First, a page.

Born in Williamsburg, Brooklyn, as the middle child of seven, Franky G. found acting late in life. His first love was football, and after studying criminal law investigation at Northeastern State University in Oklahoma, he became a running back for the Long Island Tomahawks, a semiprofessional team. Then a knee injury cut short his career.
"I loved the game, and I was good at it," he said wistfully. "But I guess the big man had other plans for me."
It took him years to discover what those plans were. The only thing clear to him, he said, was that he "didn't want to work 9-to-5 jobs" for the rest of his life. Instead he took jobs as a strip-club bouncer, a security guard, a construction worker. He became a body builder, competing in events like Mr. Metropolis and Mr. Queens. (At the height of his beefcake days, he said, he could squat 510 pounds.) And he enrolled in acting classes. It was then that he happened upon an ad for a New York casting call for "Manito" in the magazine Backstage. He figured he had nothing to lose, he said.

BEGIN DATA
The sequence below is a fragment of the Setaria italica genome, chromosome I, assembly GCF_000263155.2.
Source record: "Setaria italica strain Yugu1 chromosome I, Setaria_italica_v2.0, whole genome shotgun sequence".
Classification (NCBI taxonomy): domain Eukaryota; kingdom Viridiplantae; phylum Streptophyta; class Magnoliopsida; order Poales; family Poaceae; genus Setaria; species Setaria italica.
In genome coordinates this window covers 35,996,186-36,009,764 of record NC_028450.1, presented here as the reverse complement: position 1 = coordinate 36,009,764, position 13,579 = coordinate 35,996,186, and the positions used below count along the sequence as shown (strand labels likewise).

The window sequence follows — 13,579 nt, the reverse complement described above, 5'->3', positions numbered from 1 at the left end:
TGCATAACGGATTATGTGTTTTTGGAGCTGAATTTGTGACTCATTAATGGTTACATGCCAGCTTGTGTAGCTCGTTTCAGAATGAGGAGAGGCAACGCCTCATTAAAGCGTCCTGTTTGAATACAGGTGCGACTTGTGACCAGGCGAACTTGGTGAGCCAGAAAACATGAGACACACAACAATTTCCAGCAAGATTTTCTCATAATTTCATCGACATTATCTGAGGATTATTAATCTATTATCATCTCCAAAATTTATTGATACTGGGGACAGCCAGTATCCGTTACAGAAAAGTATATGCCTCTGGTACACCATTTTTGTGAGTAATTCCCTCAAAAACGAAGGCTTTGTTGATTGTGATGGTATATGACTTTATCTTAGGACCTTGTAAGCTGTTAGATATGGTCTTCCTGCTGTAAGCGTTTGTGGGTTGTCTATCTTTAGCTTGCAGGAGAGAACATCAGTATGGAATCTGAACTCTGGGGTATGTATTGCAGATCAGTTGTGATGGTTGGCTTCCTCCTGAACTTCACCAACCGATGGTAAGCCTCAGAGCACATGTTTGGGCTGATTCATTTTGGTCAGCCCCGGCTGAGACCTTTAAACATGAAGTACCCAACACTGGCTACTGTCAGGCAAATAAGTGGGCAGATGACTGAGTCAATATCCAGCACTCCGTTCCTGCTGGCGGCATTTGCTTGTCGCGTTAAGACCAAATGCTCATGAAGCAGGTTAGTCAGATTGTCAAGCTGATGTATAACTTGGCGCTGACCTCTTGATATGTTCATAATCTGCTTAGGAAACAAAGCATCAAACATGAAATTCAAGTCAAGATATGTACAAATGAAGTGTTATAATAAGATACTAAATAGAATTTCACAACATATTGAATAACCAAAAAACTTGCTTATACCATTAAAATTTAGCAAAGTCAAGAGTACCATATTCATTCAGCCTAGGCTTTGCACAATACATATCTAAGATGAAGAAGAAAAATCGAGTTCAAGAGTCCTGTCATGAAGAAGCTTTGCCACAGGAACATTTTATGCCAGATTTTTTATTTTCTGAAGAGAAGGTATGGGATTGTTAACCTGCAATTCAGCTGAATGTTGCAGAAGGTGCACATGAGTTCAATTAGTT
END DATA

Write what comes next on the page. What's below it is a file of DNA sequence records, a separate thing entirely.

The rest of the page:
Though "Manito" would be his big break, Franky G. contemplated quitting acting after filming was complete. "You hear so much negative feedback," he said. "Some people were supportive, but a lot of people would shoot me down like a clown."
Those days may now be over, but Franky G. has no plans to move west. He continues to live at home in a Flushing row house with his mother, older sister and nephew and spend time with his girlfriend of three years. (His father lives a block away.) "My sister and I take care of my mother. She went through a lot with my family, and I like to give back."